There’s a fine line between ‘delightfully whimsical’ and ‘crazy cat lady.’ I am trying not to overstep this line, although it’s hard when I have a cat that goes on regular expeditions to bring me pilgrim offerings of dead frangipani leaves. I don’t know where she gets these leaves from or why she thinks they’re the very thing for me, but it’s an endearing habit nonetheless and I work hard not to get too gushy about it with others.
When I started my most recent teaching job back in January, all of the new staff were asked to get up, introduce themselves and say what they enjoyed most about teaching. There seemed to be an assumption operating that I wasn’t sure applied to me. Did I enjoy anything about teaching? I certainly enjoyed the holidays, but sensed this was probably not the type of answer they were looking for.
There were a lot of new teachers, maybe twelve or thirteen, and most of them spoke before I did. Some had been teaching for decades, others were recent graduates; some had always taught in the private system while others had been toughing it out at public schools or had really earned their stripes in London. They all beamed like Southern preachers. And they all said essentially the same thing: they loved their subject and were champing at the bit to get into the classroom and engage in some exciting new pedagogy and – darnnit – just really get to know the kids (this was a Catholic school so you didn’t swear.) They seemed really committed (a pity the asylums weren’t able to keep them all.)
I wasn’t quite sure what to say when it came my turn. I loved English of course, which was my main teaching subject, but I didn’t love Catholic Studies, which I was also expected to teach (God knows why. I wasn’t a Catholic and the last time I taught this subject, half of the class failed their assessments after nominating Islam as the official religion of Israel. This was after we’d spent one term studying ‘Life in the Homeland of Jesus.’) I couldn’t honestly say that I was eager to get back into the classroom and be surrounded by students either – had you offered me a choice between that and sipping white wine on a beach in the Bahamas I’d probably have chosen the latter. If you offered me a choice between that and teaching needlework to inmates in a maximum-security men’s prison, I’d still probably choose the latter.
What I ended up saying was my name and the school I’d taught at most recently. Then, trying to drum up the necessary evangelical fervour, I said that I’d read some really terrific books over the summer and was looking forward to sharing them with the students (I actually doubted most of them would be able to read.) I also said – and this turned out to be a masterstroke – that I was a bit preoccupied as I’d got a cat, Seraphina Nightingale, a few days ago and she hadn’t yet come out from behind the couch. I wrinkled my forehead and twisted my mouth into a concerned moue to suggest an endearing devotion to my little animal companion. Everyone laughed warmly and cooed at her pretty, tinkly little name and I was immediately established as the delightfully kooky, cat loving new-teacher whom the girls were bound to adore. Nobody queried the fact that I hadn’t professed any actual enthusiasm for teaching.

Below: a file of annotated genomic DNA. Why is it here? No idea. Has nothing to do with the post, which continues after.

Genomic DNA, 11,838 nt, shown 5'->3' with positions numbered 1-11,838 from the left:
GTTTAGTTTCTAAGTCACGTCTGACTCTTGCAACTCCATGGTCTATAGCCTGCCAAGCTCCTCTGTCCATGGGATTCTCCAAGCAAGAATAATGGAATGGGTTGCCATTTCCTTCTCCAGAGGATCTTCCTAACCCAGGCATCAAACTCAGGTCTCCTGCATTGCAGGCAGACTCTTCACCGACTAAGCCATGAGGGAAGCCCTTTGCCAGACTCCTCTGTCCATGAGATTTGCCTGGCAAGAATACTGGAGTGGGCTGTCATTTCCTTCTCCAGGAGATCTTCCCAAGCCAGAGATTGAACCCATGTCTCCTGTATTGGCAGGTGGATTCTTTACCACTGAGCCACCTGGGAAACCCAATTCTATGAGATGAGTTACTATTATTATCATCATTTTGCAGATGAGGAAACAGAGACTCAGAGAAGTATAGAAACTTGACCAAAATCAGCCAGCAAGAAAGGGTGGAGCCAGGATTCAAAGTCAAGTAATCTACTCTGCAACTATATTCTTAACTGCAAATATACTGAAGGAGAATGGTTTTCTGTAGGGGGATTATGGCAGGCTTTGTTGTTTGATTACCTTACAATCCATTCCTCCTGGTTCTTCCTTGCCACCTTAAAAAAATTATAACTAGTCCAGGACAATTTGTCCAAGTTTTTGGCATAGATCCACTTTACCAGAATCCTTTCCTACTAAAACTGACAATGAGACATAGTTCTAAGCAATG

For the rest of the term, people greeted me by asking about the cat and whether she’d yet come out from behind the couch (they were asking this even in weeks 9 and 10, by which stage it would have been a bit of a concern if she hadn’t.) They asked me how old she was. What she ate. Whether she enjoyed chasing small plastic balls with bells inside them. They remained undeterred by my single syllable responses. Other teachers came up to me at my desk at lunch and showed me framed photographs of their beloved kitties. When I sought refuge at a table at the lunchroom, the interesting, adult-sounding conversation about last night’s episode of ‘Master Chef’ or the latest church scandal would cease and talk would turn to cats instead. At faculty meetings I attended, the Hail Mary and school prayer was invariably followed by formal enquiries about Seraphina Nightingale. Even the canteen lady remembered her name but frequently forgot mine. I discovered that my new role as resident cat enthusiast was quite draining. There’s only so much you can say about a cat. I felt a fraud, like I was there under false pretences. I’m actually more of a dog person.
I resigned after a term, although my reasons were not particularly feline-related or whimsical. The girls didn’t adore me, contrary to what everyone had predicted. They in fact hated me almost instantly. And, although it goes against all recommended teacher-to-student interactions, I swiftly came to hate them back. I brought in a class plant in the second week, an alocasia with two blue-green, shield-shaped leaves and a noble sort of bearing. We named it together, FiFi (their suggestion), and everyone wrote their name on her pot and promised to water her on their rostered day. The next day I found Fifi’s leaves scarred with small black-rimmed holes that looked like they’d been made with cigarettes. I lasted eight weeks after that, but was miserable for all of them. Perhaps things would have gone differently if I’d told them anecdotes about my cat on the first day.
Anyway, I write all this now because I started a new job on Monday. I’m in an office, spending most of the day sitting in front of a computer. I haven’t worked in an office for years. On the first day I was introduced to nearly everyone in the company – probably around 60 people in all – and I was very careful not to mention to any of them that I had a cat. I did not put a picture of Seraphina on my desk nor did I alter my screensaver to show her image. I did not plaster my walls with postcard reproductions of ‘Le Chat Noir’ and cat-related cartoons. I did, however, bring in an alocasia in a turquoise pot. Fingers crossed for this time.